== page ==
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Bertram Greene, brilliant student, aesthete, intellectual and shy, decides to make his military father proud of him at last and joins the colonial Indian Army Reserve as a second Lieutenant at the start of Great War. Feeling a complete fish out of water, he is dispatched to India without any training whatsoever, and is expected to take charge of a company of native soldiers. He is then posted to East Africa to join the British fighting force there, and finds out what real soldiering means.
347 pages, with a reading time of ~5.5 hours (86,822 words), and first published in 1920. This DRM-Free edition published by epubBooks, 2017.
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There never lived a more honourable, upright, scrupulous gentleman than Major Hugh Walsingham Greene, and there seldom lived a duller, narrower, more pompous or more irascible one.
Nor, when the Great War broke out, and gave him something fresh to do and to think about, were there many sadder and unhappier men. His had been a luckless and unfortunate life, what with his two wives and his one son; his excellent intentions and deplorable achievements; his kindly heart and harsh exterior; his narrow escapes of decoration, recognition and promotion.
At cards he was not lucky—and in love he … well—his first wife, whom he adored, died after a year of him; and his second ran away after three months of his society. She ran away with Mr. Charles Stayne-Brooker (elsewhere the Herr Doktor Karl Stein-Brücker), the man of all men, whom he particularly and peculiarly loathed. And his son, his only son and heir! The boy was a bitter disappointment to him, turning out badly—a poet, an artist, a musician, a wretched student and “intellectual,” a fellow who won prizes and scholarships and suchlike by the hatful, and never carried off, or even tried for, a “pot,” in his life. Took after his mother, poor boy, and was the first of the family, since God-knows-when, to grow up a dam’ civilian. Father fought and bled in Egypt, South Africa, Burma, China, India; grandfather in the Crimea and Mutiny, great-grandfather in the Peninsula and at Waterloo, ancestors with Marlborough, the Stuarts, Drake—scores of them: and this chap, his son, their descendant, a wretched creature of whom you could no more make a soldier than you could make a service saddle of a sow’s ear!
It was a comfort to the Major that he only saw the nincompoop on the rare occasions of his visits to England, when he honestly did his best to hide from the boy (who worshipped him) that he would sooner have seen him win one cup for boxing, than a hundred prizes for his confounded literature, art, music, classics, and study generally. To hide from the boy that the pæans of praise in his school reports were simply revolting—fit only for a feller who was going to be a wretched curate or wretcheder schoolmaster; to hide his distaste for the pale, slim beauty, which was that of a delicate girl rather than of the son of Major Hugh Walsingham Greene…. Too like his poor mother by half—and without one quarter the pluck, nerve, and “go” of young Miranda Walsingham, his kinswoman and playmate…. Too dam’ virtuous altogether….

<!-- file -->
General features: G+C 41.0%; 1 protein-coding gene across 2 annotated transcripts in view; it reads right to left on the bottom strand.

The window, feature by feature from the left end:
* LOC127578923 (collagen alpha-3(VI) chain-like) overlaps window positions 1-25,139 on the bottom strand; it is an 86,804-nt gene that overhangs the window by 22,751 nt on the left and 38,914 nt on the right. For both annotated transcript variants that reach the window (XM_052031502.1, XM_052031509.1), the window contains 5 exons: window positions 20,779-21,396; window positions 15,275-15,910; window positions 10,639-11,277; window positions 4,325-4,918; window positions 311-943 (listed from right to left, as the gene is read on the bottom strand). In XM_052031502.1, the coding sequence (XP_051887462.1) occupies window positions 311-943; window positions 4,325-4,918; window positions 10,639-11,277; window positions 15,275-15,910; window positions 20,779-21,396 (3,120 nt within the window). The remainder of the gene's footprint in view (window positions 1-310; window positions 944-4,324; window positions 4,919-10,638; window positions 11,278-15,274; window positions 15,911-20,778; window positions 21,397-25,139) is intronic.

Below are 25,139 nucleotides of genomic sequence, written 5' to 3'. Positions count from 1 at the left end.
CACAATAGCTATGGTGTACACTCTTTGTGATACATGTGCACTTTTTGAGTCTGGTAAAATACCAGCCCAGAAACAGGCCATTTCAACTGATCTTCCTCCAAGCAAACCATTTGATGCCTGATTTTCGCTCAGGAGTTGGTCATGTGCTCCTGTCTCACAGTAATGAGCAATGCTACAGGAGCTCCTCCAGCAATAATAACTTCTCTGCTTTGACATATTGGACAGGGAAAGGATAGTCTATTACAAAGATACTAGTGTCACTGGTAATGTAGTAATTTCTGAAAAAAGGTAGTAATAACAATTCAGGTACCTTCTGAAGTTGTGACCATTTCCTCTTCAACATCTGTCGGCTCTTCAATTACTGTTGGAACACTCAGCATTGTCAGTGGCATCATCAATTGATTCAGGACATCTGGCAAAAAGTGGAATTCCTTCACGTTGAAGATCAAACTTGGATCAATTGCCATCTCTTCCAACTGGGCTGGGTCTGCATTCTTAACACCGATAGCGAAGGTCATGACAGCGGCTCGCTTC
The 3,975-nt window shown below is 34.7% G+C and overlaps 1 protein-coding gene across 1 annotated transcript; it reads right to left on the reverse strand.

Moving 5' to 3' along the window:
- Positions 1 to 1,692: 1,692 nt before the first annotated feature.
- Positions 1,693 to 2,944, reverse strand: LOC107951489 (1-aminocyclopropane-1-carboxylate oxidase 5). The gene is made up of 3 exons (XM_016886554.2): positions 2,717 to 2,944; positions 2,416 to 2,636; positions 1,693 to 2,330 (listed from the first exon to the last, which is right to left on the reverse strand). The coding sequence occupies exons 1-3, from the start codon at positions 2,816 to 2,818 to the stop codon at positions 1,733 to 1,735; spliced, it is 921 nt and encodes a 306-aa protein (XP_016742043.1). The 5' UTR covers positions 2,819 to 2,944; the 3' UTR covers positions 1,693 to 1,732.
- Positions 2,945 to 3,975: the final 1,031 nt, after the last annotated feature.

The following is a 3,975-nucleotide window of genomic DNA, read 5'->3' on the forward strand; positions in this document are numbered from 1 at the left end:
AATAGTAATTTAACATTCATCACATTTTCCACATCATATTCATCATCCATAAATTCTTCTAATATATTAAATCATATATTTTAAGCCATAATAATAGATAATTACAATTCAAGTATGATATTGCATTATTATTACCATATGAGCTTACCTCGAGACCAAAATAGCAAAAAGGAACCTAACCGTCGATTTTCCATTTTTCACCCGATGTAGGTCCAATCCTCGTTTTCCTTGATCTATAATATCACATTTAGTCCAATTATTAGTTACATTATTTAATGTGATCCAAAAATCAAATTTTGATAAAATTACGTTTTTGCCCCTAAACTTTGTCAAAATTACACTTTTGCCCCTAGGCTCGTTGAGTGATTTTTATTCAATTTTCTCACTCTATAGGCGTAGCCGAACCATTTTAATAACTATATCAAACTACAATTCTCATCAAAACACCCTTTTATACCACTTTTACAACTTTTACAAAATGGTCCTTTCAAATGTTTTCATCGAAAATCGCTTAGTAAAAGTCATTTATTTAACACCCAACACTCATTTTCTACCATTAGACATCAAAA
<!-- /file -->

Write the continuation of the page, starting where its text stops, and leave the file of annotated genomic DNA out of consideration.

Gad! If this same Miranda had only been a boy, his boy, there would have been another soldier to carry on the family traditions, if you like!
But this poor Bertram of his …
His mother, a Girton girl, and daughter of a Cambridge Don, had prayed that her child might “take after” her father, for whom she entertained a feeling of absolute veneration. She had had her wish indeed—without living to rejoice in the fact.
* * * * *
When it was known in the cantonment of Sitagur that Major Walsingham Greene was engaged to Prudence Pym, folk were astonished, and a not uncommon comment was “Poor little girl!” in spite of the fact that the Major was admitted by all to be a most honourable and scrupulous gentleman. Another remark which was frequently made was “Hm! Opposites attract. What?”
For Prudence Pym was deeply religious, like her uncle, the Commissioner of the Sitagur Division; she was something of a blue-stocking as became her famous father’s daughter; she was a musician of parts, an artist of more than local note, and was known to be writing a Book. So that if “oppositeness” be desirable, there was plenty of it—since the Major considered attendance at church to be part and parcel of drill-and-parade; religion to be a thing concerning which no gentleman speaks and few gentlemen think; music to be a noise to be endured in the drawing-room after dinner for a little while; art to be the harmless product of long-haired fellers with shockin’ clothes and dirty finger-nails; and books something to read when you were absolutely reduced to doing it—as when travelling….
When Prudence Walsingham Greene knew that she was to have a child, she strove to steep her soul in Beauty, Sweetness and Light, and to feed it on the pure ichor of the finest and best in scenery, music, art and literature….